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a) economies of scale
b) project risk
It's much cheaper if one company like Tazer builds electronic equipment for a dozen different countries than if each country establishes its own technology companies to do similar work, or contracts out to a specialist to build something especially for them from scratch. Tazer have a proven track record and will deliver the contract at a fixed price per unit, whereas commissioning it yourself entails the risk of all sorts of delays and budget overruns.
Technology is particularly tricky, because of the chicken-and-egg problem of hiring competent people. It's very hard to tell whether someone is a competent programmer or electrical engineer unless you yourself have those skills, which is why successful technology companies tend to be co-founded by at least one engineer. Public servants with backgrounds in law or finance just don't have the knowledge to tell expert consultants from total bullshitters.
Government IT projects tend to be a catastrophe for this reason, which is why there's a big move towards buying off-the-shelf technology with a proven track record wherever possible, rather than commissioning something bespoke. The off-the-shelf solution might not perfectly fit your needs, but at least you know that it works.
I think it is perhaps easier to understand it from the other direction. In the early days of electricity, before the development of a national grid, companies who used electrical power had to have their own generating equipment, powered by a gas or oil turbine. That seems bizarre now, but for decades that was just how things worked. Alternatively, you could think about why the NHS doesn't make bandages and scalpels, why it doesn't have an in-house construction company to build hospitals, why it doesn't own quarries and brick kilns to make their own building materials. Try and imagine the Soviet madness of that situation for a moment.
The BBC are a very good practical example of this. Until quite recently, they were fanatical about designing their own technology from scratch, rather than buying in commercial equipment. They designed and built nearly everything in-house where possible - loudspeakers, mixing desks, plugs and sockets, even some furniture and hardware. BBC equipment therefore tended to be either utterly cutting-edge or hopelessly obsolete, depending on what the Designs Department thought was a priority. The equipment they did buy in usually needed to be specially produced or modified to work with BBC equipment, usually at a substantial cost.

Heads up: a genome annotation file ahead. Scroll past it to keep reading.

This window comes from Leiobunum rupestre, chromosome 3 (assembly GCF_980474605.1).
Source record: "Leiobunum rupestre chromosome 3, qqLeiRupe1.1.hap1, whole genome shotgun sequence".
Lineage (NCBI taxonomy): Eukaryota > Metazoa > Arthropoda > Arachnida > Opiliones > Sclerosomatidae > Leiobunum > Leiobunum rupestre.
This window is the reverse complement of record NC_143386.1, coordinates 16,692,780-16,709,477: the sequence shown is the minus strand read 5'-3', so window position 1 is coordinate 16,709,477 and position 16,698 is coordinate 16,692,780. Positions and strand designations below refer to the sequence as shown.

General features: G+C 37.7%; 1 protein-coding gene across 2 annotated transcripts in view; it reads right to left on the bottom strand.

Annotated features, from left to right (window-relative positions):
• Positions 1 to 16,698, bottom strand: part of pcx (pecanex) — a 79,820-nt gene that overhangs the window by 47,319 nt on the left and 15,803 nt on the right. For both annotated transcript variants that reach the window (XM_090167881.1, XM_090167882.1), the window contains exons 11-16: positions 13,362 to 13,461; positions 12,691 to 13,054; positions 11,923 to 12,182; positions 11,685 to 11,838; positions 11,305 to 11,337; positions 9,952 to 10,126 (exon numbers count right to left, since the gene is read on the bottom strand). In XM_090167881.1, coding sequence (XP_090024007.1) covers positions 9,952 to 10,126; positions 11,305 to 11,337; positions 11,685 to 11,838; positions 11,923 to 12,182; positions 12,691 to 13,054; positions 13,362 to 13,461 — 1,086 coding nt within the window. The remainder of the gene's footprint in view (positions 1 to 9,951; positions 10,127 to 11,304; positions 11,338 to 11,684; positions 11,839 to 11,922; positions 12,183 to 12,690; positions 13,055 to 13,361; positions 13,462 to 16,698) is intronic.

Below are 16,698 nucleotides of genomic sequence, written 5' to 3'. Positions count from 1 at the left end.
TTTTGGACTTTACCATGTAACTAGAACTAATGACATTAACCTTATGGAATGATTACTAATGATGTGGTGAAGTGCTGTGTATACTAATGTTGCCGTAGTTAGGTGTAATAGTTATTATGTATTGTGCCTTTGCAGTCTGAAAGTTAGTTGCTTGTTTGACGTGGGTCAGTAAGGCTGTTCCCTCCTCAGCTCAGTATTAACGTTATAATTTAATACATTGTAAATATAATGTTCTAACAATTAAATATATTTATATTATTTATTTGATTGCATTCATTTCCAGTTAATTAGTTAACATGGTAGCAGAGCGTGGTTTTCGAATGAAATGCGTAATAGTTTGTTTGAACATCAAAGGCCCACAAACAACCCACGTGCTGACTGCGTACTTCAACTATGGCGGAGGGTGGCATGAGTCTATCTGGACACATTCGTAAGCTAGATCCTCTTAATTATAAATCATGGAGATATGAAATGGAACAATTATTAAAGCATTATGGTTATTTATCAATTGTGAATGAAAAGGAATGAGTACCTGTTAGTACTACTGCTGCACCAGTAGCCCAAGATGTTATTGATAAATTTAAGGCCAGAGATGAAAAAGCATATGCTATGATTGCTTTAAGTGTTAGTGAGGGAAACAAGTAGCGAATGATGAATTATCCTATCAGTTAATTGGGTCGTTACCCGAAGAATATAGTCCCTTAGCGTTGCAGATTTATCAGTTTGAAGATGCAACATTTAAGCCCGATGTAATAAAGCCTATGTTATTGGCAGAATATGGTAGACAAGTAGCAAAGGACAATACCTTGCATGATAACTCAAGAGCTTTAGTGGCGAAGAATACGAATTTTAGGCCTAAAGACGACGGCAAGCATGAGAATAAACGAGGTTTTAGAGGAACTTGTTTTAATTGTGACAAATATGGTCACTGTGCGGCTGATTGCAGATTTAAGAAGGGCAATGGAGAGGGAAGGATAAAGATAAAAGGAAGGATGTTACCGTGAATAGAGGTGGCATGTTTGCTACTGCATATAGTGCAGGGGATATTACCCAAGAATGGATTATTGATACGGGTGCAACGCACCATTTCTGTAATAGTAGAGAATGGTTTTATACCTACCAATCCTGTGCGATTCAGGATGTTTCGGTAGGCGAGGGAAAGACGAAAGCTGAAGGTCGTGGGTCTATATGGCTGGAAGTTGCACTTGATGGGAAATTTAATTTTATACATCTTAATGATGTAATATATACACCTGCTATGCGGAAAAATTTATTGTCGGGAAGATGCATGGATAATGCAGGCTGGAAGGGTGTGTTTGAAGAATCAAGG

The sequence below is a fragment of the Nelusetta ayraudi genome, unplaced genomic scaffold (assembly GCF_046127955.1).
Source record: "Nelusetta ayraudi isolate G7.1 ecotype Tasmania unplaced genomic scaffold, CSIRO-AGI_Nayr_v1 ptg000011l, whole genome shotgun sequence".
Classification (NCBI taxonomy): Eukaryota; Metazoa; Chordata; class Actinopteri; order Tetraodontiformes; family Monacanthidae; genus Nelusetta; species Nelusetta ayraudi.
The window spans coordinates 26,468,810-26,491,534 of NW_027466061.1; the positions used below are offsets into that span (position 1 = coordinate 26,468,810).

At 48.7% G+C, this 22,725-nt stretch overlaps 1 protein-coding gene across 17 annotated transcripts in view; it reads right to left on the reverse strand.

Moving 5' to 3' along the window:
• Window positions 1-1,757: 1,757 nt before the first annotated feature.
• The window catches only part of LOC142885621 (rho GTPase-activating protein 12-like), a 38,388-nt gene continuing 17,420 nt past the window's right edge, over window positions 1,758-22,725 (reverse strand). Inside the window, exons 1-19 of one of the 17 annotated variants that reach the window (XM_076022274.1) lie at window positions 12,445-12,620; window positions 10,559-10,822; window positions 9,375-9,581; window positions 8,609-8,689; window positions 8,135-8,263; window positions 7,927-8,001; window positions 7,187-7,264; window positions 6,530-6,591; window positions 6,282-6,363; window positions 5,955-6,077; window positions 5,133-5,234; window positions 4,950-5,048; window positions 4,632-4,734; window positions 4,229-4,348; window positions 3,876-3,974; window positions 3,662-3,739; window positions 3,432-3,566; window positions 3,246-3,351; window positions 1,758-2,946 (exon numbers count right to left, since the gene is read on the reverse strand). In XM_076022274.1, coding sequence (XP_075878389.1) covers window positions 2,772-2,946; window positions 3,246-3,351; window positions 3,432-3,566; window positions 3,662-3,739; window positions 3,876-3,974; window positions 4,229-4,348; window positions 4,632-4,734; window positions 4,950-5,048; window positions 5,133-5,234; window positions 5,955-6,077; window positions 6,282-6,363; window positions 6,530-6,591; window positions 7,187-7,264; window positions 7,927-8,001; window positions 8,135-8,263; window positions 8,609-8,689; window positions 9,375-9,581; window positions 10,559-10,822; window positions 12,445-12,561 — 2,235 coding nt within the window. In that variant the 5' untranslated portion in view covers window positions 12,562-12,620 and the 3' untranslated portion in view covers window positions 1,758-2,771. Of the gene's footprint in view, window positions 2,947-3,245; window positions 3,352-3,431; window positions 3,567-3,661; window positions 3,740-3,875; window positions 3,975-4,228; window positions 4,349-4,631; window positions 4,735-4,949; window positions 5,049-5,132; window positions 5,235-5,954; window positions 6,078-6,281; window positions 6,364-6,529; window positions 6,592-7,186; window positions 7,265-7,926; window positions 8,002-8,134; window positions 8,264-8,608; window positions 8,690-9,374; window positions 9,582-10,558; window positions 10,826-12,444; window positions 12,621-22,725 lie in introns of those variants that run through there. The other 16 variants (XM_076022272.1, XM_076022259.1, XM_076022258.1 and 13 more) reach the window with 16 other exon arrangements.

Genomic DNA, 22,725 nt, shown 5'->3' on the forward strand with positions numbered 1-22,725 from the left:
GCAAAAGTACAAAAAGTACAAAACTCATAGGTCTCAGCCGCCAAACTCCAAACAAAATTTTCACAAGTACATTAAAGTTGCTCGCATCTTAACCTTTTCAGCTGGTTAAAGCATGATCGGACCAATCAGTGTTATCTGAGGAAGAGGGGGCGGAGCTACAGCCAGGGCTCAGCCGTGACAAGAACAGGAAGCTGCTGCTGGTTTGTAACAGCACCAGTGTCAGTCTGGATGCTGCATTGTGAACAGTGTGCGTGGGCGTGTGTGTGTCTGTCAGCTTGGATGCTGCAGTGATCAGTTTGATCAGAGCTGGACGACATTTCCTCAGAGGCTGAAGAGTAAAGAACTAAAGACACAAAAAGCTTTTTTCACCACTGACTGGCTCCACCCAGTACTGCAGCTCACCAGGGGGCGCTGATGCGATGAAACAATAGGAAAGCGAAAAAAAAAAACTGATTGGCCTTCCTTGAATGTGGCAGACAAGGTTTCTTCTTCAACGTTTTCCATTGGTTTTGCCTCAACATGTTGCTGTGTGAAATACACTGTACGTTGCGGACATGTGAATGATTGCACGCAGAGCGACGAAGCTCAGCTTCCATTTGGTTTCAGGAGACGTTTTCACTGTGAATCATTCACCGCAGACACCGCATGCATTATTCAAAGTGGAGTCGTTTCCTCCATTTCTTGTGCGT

This led to all sorts of idiosyncrasies unique to the BBC, many of which remain to this day. You can spot an engineer who trained at the BBC within five minutes of meeting them, because they speak a slightly different language to engineers who learned to do things the industry standard way. The BBC eventually realised that it made much more sense to buy in standard equipment wherever possible rather than constantly reinventing the wheel.
The debate tends to be over privatisation rather than nationalisation, which skews our perspective. Rather than pushing the boundaries between public and private sector back and forth bit by bit like the Western Front, it makes more sense to ask the more general question "what does the government need to do for itself, and what can it simply buy in from the private sector?". Framed in that way, we can see the question of privatisation as a practical rather than ideological matter, in which the inevitable answer is some sort of healthy balance between two extremes.